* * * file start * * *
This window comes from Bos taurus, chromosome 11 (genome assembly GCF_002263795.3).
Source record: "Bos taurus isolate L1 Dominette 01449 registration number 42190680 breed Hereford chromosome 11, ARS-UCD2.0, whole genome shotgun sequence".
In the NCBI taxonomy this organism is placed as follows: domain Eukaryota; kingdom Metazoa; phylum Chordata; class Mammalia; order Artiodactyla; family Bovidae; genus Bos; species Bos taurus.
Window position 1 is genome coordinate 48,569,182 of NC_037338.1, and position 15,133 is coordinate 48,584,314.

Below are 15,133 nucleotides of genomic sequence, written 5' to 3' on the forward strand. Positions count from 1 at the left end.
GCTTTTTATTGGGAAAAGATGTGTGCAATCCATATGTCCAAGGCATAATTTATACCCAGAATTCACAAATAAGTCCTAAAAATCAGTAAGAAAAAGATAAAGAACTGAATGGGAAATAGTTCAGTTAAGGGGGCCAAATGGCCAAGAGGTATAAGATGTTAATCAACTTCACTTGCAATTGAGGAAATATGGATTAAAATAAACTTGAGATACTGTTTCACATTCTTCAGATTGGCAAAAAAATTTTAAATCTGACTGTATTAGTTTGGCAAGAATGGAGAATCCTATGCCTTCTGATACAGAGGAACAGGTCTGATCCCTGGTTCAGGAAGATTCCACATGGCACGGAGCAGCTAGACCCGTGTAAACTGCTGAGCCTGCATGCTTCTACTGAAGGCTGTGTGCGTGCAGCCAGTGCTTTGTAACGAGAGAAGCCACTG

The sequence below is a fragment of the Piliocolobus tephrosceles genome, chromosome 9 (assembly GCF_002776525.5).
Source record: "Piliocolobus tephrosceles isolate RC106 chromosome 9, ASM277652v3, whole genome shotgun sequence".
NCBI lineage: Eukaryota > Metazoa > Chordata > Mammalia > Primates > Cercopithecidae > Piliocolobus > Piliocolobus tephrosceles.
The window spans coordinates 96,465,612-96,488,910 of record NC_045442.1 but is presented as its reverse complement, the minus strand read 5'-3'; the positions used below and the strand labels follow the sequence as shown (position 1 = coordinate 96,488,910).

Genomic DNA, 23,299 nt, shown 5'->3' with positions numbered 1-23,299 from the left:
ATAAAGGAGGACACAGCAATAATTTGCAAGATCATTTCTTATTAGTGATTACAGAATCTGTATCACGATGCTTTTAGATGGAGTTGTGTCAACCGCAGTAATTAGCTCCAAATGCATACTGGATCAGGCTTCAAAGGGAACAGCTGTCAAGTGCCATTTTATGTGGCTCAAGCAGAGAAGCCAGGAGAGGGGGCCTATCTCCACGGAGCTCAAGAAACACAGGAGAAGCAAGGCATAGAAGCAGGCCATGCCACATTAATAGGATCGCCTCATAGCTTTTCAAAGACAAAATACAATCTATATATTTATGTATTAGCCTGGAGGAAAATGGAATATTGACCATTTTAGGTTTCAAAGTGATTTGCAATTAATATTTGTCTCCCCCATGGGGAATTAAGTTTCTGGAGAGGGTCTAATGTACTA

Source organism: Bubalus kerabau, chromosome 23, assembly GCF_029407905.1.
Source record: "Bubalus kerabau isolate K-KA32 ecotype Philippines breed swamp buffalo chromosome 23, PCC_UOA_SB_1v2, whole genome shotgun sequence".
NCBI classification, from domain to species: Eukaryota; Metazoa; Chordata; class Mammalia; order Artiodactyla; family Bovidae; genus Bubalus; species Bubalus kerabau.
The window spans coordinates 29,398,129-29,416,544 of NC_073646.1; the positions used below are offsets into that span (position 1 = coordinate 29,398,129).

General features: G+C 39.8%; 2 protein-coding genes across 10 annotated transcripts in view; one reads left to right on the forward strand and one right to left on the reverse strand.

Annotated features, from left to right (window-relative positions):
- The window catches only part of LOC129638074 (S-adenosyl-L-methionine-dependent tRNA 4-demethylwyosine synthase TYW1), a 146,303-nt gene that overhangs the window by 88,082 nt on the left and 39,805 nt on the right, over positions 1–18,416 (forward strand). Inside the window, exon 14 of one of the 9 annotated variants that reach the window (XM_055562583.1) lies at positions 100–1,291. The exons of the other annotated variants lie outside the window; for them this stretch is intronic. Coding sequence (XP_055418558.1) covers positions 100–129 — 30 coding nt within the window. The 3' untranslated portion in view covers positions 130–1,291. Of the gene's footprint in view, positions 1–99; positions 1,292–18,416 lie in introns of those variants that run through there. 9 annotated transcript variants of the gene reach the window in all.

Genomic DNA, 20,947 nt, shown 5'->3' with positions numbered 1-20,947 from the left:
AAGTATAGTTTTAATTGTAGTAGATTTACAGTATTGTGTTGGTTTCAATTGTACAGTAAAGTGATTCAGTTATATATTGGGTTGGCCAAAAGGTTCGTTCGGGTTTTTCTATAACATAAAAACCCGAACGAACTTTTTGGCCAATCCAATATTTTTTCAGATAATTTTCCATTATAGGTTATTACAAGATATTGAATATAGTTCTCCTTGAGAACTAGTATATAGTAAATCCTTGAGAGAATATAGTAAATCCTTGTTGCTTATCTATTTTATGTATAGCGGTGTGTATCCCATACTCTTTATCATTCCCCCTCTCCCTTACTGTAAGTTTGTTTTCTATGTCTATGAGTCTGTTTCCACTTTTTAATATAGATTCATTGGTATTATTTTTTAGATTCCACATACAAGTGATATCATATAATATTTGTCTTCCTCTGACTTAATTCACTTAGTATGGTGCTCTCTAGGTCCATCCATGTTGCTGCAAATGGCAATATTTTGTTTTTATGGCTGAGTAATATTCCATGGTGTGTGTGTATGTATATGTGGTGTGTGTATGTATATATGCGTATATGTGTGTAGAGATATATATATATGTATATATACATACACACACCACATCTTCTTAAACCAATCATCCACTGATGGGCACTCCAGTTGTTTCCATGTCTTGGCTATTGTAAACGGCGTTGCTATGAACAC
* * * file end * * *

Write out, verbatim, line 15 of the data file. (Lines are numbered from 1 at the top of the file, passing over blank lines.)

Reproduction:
NCBI classification, from domain to species: Eukaryota; Metazoa; Chordata; class Mammalia; order Artiodactyla; family Bovidae; genus Bubalus; species Bubalus kerabau.